This week, actress Felicity Huffman was informed that prosecutors are seeking a one-month prison sentence for her actions in the college admissions scandal. But, according to a letter Huffman submitted to the court seeking leniency in sentencing, she has an explanation for everything: being a mom is hard for her.
“Here is the personal side of my story,” she writes. “I find Motherhood bewildering. From the moment my children were born, I worried that they got me as a Mother.” (Those capital Ms are in her text, by the way, possibly an autocorrect leftover from when she was working on her recent Mother’s Day-themed Netflix movie.)
She also subtly turns the tables on admissions official themselves, suggesting that it was only their unfair, myopic obsession with SAT scores that pressured her to “donate” $15,000 to Rick Singer’s “charity” in exchange for his help in inflating her daughter’s test numbers.
“I just wanted to giver her a shot at being considered for a program where her acting talent would be the deciding factor,” the letter states. “This sounds hollow now, but, in my mind, I knew that her success of failure in theater or film wouldn’t depend on her math skills.”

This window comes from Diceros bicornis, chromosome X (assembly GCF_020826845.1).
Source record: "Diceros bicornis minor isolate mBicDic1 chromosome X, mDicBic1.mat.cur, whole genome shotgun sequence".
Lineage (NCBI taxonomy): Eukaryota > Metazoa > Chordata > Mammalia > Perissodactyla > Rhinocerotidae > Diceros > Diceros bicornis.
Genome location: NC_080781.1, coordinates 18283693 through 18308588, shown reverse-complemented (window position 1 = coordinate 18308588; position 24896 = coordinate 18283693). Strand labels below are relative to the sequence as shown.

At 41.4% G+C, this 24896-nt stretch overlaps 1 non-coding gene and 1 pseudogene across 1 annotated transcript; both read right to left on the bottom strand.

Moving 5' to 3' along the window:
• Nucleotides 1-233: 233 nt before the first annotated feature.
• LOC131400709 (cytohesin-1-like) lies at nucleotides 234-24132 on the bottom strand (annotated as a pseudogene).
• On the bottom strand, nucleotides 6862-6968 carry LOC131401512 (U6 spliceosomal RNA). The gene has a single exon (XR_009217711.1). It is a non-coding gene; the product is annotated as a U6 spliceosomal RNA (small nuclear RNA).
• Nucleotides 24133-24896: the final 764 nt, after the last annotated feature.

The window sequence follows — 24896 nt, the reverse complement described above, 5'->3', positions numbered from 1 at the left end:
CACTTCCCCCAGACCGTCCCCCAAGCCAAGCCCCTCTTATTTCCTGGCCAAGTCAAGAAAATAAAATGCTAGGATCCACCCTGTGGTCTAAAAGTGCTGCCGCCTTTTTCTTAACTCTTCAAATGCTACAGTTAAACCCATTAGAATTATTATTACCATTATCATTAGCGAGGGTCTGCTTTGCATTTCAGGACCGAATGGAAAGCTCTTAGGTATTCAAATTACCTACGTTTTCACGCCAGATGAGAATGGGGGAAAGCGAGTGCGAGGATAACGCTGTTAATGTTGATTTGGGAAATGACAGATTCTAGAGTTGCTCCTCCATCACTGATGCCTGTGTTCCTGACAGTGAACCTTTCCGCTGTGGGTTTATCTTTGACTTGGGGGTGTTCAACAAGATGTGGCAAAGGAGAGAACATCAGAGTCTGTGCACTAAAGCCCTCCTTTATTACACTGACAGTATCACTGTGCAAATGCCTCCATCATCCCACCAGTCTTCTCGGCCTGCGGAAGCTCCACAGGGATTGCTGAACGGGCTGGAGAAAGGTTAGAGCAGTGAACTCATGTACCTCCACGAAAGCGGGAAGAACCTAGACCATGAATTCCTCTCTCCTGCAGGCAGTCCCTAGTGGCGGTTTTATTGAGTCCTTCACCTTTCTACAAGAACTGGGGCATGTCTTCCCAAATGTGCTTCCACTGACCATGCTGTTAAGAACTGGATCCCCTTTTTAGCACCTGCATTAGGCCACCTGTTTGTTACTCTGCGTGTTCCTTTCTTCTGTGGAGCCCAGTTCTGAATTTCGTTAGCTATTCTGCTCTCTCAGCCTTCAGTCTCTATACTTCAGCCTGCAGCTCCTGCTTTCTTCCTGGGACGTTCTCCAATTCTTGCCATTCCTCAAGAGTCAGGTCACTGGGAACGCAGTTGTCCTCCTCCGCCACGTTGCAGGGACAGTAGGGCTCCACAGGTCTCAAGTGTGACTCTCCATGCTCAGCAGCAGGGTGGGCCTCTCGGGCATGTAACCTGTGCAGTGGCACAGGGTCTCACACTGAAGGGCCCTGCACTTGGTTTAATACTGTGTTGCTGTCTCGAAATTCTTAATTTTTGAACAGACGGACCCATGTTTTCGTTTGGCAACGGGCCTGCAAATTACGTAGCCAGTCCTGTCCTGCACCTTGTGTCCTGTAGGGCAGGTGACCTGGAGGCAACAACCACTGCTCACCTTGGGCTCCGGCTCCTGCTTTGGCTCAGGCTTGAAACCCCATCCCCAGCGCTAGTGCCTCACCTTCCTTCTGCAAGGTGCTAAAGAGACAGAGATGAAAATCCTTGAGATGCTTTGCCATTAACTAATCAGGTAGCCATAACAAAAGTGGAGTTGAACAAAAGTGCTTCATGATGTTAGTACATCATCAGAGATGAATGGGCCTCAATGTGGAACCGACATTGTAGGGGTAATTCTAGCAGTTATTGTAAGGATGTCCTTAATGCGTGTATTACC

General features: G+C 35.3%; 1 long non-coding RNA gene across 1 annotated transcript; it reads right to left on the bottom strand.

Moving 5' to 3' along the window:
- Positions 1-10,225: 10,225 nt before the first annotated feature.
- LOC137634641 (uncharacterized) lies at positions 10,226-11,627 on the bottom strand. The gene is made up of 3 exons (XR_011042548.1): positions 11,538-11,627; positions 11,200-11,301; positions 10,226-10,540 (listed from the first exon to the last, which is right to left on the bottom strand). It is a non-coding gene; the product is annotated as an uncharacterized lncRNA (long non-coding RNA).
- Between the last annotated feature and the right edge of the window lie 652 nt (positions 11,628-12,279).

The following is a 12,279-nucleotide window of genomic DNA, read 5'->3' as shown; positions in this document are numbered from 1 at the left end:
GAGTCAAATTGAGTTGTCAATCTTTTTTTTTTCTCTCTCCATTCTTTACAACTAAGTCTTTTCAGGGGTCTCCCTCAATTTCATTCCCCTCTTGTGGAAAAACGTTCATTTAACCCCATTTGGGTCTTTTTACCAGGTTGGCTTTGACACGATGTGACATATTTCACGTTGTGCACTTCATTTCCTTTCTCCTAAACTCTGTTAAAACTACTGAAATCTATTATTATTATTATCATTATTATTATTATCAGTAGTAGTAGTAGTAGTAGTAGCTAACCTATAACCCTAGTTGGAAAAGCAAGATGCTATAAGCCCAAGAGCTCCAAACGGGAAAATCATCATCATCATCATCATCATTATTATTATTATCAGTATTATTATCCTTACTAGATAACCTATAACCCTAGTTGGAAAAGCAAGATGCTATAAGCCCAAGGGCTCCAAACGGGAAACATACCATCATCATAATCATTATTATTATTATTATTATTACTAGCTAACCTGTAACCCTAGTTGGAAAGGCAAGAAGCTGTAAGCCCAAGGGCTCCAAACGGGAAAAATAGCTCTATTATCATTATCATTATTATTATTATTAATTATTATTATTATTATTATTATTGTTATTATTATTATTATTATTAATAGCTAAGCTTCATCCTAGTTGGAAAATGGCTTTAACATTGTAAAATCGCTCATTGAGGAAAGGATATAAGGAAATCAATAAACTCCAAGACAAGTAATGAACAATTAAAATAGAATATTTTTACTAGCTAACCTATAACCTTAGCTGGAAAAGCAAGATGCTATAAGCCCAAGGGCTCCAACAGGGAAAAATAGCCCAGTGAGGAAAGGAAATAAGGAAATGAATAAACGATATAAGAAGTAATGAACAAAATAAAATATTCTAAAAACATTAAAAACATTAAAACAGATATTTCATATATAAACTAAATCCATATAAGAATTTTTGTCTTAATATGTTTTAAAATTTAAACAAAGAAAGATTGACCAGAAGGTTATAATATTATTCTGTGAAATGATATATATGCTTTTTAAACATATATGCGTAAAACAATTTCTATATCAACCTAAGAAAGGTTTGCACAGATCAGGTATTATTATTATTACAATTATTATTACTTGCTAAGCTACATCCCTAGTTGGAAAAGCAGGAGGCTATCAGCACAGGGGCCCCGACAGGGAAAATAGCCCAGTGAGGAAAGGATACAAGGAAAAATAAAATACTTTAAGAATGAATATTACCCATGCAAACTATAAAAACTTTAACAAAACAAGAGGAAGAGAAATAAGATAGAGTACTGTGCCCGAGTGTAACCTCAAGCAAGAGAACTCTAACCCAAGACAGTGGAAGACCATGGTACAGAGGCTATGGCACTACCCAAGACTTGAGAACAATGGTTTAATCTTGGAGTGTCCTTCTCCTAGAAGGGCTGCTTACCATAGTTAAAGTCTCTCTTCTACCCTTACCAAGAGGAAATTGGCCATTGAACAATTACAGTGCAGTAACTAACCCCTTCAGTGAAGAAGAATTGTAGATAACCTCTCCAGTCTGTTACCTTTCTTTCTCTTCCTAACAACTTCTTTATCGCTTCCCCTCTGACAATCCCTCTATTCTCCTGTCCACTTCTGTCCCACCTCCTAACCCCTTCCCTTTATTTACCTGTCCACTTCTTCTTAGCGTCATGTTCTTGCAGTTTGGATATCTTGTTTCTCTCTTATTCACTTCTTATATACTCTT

Huffman admits in the letter that she knows what she did was wrong and seems genuinely contrite–if a little dramatic.
“It is right that I should carry this burden and use it as fuel for change in my own life, and hopefully it will be a cautionary tale for my daughters and the community.”
Here is the full letter from Felicity Huffman to U.S. District Judge Indira Talwani: pic.twitter.com/qyqhj1nocq
— Aaron Leibowitz (@aaron_leib) September 6, 2019
The letter, which can be read in full, came as part of a 161-page sentencing memo from Huffman’s lawyers. Also in the packet were letters from her husband, William H. Macy, and actress Eva Longoria.
Huffman is one of 11 parents for whom prosecutors released sentencing recommendations in one consolidated memo. They’re seeking prison terms ranging from one to 15 months, with the length of prison time appearing to correlate to the amount of money funneled into the fraud.